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New therapeutic targets for lung fibrosis

European researchers worked to understand how inflammation leads to fibrosis. Their work unveiled that macrophages play a key role in the process and could serve as therapeutic targets.
New therapeutic targets for lung fibrosis
Chronic lung disease is a key cause of morbidity and disability worldwide, incurring a huge economic burden due to productivity loss and health care costs. Current treatment modalities are largely ineffective, necessitating the urgent discovery of new regimens.

The main cause of chronic lung disease is lung fibrosis, a phenomenon that follows persistent injury as part of the normal reparative process. Fibrosis is the aberrant attempt of our bodies to heal the damaged tissue, causing pathological conditions. It entails the deposition of excessive collagen and extra-cellular matrix in an organ or tissue and is linked to chronic inflammatory disorders.

Scientists on the EU-funded 'Investigating the role of the immune system in the development of fibrosis in the lung' (LUNG FIBROSIS) project worked under the rationale that to reverse fibrosis one needs to understand the mechanism. In this context, they focused their work on lung macrophages and how their manipulation could provide a novel therapeutic target to limit fibrosis.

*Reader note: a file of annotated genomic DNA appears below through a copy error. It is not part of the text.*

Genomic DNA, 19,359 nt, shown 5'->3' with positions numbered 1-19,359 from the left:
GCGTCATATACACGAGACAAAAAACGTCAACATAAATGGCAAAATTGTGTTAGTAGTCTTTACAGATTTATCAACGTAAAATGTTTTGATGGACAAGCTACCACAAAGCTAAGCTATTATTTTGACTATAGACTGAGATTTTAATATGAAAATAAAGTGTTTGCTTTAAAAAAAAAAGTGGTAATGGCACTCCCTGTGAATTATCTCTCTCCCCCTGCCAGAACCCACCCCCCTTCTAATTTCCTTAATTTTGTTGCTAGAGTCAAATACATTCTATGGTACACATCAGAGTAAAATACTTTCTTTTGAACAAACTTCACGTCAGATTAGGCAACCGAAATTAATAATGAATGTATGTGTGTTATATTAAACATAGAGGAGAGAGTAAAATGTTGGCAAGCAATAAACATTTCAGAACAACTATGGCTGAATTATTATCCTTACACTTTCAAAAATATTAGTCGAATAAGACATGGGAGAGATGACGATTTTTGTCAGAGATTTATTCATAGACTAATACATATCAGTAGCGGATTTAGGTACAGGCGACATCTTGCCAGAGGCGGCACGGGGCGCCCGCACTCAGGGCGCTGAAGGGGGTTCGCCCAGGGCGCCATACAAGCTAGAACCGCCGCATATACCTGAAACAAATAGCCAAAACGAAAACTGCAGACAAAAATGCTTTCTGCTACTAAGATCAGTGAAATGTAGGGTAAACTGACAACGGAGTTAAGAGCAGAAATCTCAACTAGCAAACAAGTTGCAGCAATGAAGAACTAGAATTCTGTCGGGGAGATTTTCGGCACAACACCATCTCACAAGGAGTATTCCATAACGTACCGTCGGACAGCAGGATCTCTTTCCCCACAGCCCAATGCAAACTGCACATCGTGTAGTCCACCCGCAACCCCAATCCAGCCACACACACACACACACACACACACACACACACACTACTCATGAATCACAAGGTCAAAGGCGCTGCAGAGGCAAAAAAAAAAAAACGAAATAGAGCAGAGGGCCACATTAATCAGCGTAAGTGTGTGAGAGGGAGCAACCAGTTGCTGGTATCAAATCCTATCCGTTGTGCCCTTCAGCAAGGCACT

They generated a lung fibrosis mouse model by injecting Schistosoma mansoni eggs that get trapped in the lung and cause inflammation and granulomas. Their experiments indicated that T lymphocytes are responsible for triggering lung fibroblasts to initiate the phenomenon of fibrosis. By depleting macrophages at different stages of the inflammatory process, LUNG FIBROSIS partners showed that these immune cells contribute to granuloma formation.

Further examination of the macrophage mode of action demonstrated a role of these cells in recruiting T cells to the lung. This led to an attenuation of the Th2 response including cytokines and related genes.

Collectively, the LUNG FIBROSIS study revealed a central role of macrophages in increasing inflammation and supporting fibrosis in the lung. These findings suggest that therapies targeting macrophages could help to resolve or prevent lung fibrosis.

Related information


Lung fibrosis, fibrosis, inflammation, macrophages, lung disease
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